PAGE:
Robert Allens $6000 Mentoring Course - Posted by Nick

Posted by Linda Simms on August 25, 2003 at 15:15:48:

You make a very good point and I can see how you could loosely term that as a system, but not $6,000 or formal one that is sold by so called Gurus and book writers. Still it is a good point.

Robert Allens $6000 Mentoring Course - Posted by Nick

Posted by Nick on August 22, 2003 at 01:12:56:

Wanted to know if anyone either knows someone or has used Robert Allens mentoring course and what they thought. He is offering 1hr1/2 wk teleconference 4 8wk RE programs, 2 8wk internet programs, 8wk stock market program, and I believe there is an inforprenuer program also. Any Feedback will be appreciated.
Thanks!

I personally don’t think any course or - Posted by Houserookie

Posted by Houserookie on August 22, 2003 at 02:48:02:

training is worth $6000. I like Robert and enjoy every one of his $19.95 books. But $6000 is too much for any training.

IMHO, I think you’ll have as much success searching this site with a good attorney by your side as spending $6000.

I would rather invest $200 on 30 different courses than a one time fee on one course for $6000.

I can almost gurantee you that after paying $6000 you’ll be back here screaming why Robert ripped you off.

Spend a $200 on a few different courses and then hit the streets or go work for free for a seasoned investor. Don’t even try to make money the first few weeks.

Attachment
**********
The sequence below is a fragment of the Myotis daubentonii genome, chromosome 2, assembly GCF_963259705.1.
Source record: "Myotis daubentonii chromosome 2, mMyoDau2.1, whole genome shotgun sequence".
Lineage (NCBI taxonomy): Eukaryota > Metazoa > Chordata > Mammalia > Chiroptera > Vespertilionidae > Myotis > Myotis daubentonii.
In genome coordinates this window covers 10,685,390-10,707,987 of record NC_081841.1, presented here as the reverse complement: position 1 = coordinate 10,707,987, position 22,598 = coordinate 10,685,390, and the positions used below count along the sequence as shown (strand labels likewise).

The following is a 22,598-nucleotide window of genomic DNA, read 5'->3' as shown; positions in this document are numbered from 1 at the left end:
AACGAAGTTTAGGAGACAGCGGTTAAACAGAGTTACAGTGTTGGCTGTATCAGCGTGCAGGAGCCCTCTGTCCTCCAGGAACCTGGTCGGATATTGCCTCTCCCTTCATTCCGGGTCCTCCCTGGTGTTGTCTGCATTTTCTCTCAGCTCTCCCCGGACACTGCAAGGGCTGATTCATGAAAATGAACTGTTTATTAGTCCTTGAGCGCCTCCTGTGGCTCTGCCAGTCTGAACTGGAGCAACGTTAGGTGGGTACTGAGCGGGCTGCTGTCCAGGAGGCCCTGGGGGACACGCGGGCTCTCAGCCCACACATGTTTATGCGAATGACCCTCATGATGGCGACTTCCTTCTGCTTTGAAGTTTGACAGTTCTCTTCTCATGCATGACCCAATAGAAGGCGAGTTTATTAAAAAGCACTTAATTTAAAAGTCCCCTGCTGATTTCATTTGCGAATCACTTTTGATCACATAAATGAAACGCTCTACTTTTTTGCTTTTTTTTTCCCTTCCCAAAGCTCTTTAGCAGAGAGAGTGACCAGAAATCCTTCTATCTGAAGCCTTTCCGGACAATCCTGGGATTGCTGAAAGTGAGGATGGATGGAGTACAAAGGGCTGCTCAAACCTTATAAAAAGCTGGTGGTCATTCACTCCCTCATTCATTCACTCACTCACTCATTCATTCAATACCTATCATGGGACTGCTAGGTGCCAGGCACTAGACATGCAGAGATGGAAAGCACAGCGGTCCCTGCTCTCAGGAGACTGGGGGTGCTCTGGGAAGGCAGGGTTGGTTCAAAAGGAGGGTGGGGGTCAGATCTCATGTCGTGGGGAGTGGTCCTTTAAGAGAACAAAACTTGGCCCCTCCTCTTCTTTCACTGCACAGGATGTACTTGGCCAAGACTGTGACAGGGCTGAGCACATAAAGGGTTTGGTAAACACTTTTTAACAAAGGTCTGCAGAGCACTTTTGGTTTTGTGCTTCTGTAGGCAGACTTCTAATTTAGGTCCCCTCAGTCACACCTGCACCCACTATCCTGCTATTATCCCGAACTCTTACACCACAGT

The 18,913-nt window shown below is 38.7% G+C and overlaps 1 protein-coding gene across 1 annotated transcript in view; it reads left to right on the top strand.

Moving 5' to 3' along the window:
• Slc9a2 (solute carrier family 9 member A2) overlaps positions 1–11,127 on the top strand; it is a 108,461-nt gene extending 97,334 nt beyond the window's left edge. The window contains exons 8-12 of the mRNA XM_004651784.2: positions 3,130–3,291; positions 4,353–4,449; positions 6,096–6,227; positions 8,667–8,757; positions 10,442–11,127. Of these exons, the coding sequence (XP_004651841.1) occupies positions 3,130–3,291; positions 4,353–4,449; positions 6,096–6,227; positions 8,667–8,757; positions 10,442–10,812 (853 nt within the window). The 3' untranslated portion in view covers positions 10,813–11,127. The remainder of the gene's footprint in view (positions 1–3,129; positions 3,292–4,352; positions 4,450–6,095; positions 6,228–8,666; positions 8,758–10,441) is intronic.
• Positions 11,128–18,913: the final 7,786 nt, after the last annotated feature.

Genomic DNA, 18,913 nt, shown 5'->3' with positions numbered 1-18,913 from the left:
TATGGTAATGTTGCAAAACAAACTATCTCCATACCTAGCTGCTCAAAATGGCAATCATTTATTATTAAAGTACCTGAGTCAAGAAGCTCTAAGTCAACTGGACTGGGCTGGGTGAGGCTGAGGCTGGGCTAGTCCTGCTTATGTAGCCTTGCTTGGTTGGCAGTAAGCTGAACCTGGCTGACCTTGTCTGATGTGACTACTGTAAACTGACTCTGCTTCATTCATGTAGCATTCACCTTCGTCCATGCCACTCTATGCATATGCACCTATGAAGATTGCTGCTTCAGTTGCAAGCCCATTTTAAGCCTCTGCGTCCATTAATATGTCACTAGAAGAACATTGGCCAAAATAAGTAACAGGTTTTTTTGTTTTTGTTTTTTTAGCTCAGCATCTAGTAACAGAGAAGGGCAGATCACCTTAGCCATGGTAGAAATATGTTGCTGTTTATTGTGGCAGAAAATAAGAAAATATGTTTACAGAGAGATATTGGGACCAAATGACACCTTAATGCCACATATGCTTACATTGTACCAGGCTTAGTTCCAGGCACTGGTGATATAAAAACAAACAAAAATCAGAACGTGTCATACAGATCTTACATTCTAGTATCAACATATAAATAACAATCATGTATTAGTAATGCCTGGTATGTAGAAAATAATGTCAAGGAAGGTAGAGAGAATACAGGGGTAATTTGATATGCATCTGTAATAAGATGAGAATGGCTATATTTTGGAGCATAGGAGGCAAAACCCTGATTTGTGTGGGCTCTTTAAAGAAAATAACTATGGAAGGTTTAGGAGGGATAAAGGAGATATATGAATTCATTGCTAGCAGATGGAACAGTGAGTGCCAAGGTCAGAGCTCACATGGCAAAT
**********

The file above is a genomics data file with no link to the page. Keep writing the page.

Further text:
Re: I personally don’t think any course or - Posted by joe

Posted by joe on August 26, 2003 at 13:58:21:

Austin,

I read this great series of “debates” (for lack of a better term) late, but hopefully, you can still catch my post. What I wanted to say is that everyone of us, regardless of what professions we are in, has always, and is still using systems, one way or another, good or bad, conscientiously or subconscientiously. So, the point is not having a system or not, but rather what kind of system. One thing is for sure: in order to be a superstar in any profession or business, you have to creat your own system, often on the basis of other systems. Even you, Austin, from your past posts, you have invested in many systems and finally created your own. So did Joe Kaiser – his early failure was not in vain, rather it was the foundation of his latter success. Is there any guru who is successful and selling a system simply copied somebody else’s system?

Re: I personally don’t think any course or - Posted by Joe Kaiser

Posted by Joe Kaiser on August 23, 2003 at 23:54:32:

I started out in 1983 and spent $7k on courses in a 3 year period.
Back then, that was a ton of money (as my wife reminds me to this
day).

By 1986, I was totally messed up, and knew a million and one
"seminar ideas" that were good, bad or just plain goofy. Problem
was, I cound’t begin to know which ones were which because after
3 years, I was essentially brand new.